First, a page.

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Story Lab: Techniques

Story Lab: The Lyrical

On this page: {Story Lab] (ideas, etc) {Story Lab Assignments} {Readings} BEGIN BLOCK QUOTE [P. 15] [William Carlos Williams wrote that, there] have always been two sorts of poetry, which are, for me at least, the most "poetic"; they are firstly, the sort of poetry which seems to be music just forcing itself into articulate speech, and secondly, that sort of poetry which seems as if sculpture or painting were just forced or forcing itself into words." The "two sorts of poetry" represent two fundamental ways of oranizing the language of poetry, and both ways appear in the langague of a poem wsuch as [Blake's] "The Tyger". They define what are ac tually an axis of aural imaination and an axis of the visual imaingination inn poetic langugae. But there appears to be a third dimension to this language as well, for [Ezra] Pound elsewhere disnginuguised three ways of what he called "charging language with meaning": If we chuck out the classifications which apply to the out3er shape of the work, or as to its occasion, and if we look at what actually happens, in, let us say, poetry, we will find that the language charged or energtized in various manners. That is to say, there are three "kinds of poetry"" Melopoeia, wherein the words are charged, over and above their plain meaning, with some musical property, which directs the bearing or trend of theat meaning, Phanopoeia, which is a casting of images upon the visual imagination. Logopoeia, "the danse of the intellect among 2orkds", that is to say, it emplotys words not only for their direct meaning, but it takes count in a spe3cial way of habits of usage, of the contest, we *expect* to find with the word, its usual concomitants, of its known acceptances, and of ironical play. It holds the aesthetic content [P. 16] which is peculiarly the domain of the verbal manifestation and can not possibly be contained in plastic or in music. There are then three organizing powers in the language of poetry: melopoei - the making of music, phanopoeia - the making of the bright image, and logopoei, the making of the resonant word. Some poetry will reflect one power more than others, and when he looked back on the history of lyric poetry Pound saw the power of melopoeia greatest in Greek and Provencal lyrics, the hightest attainment of phanopoeia in Chinese poetry, and the sophisictated use of logopoeia in the Latin of Poertius and the French of Laforgue. He felt, moreover, that these powers charge not only the language of lyric poetry but the language of all aliterary art, whether lyric or epic, drama or prose, "QAll writing is bulit up of these three elements, plust 'architectonics' or 'the form of the whole'. And for Pound, as for Williams, it is the line-by-line workings of these elments, the kinds of organization that were brought out on our return to the Black poetm, for example,k, that tell us most about the poet's distincivie language. END BLOCK QUOTE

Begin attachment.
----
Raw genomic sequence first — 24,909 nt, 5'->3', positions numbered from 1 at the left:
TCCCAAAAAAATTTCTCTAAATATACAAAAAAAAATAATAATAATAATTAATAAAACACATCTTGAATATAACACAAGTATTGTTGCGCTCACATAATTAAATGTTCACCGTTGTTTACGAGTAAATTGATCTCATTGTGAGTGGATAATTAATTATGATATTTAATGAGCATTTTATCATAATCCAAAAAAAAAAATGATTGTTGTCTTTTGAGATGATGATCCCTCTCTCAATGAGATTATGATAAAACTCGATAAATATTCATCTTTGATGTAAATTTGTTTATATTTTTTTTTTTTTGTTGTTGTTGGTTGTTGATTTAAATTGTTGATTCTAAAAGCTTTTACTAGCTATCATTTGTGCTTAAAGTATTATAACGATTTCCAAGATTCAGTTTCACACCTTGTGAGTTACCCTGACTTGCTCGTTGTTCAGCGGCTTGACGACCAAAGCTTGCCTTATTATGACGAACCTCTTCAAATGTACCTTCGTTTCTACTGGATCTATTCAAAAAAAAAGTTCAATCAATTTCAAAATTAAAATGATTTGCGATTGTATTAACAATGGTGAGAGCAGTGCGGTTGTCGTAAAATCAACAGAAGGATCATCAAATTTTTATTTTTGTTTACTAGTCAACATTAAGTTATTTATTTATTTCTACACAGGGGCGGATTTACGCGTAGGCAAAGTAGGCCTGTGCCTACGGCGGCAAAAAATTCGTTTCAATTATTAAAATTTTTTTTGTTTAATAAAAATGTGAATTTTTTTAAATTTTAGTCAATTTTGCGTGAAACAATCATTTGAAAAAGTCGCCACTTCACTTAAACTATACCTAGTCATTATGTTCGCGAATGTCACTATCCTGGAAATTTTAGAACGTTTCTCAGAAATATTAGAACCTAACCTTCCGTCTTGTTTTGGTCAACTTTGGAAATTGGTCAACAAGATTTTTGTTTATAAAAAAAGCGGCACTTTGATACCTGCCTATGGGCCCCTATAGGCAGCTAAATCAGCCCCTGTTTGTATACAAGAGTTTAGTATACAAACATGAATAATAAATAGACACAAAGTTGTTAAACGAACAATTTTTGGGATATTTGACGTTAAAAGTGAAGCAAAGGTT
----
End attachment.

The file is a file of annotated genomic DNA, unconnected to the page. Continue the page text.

Welsh, Andrew (1978). Roots of Lyric - Primitive Poetry and Modern Poetics.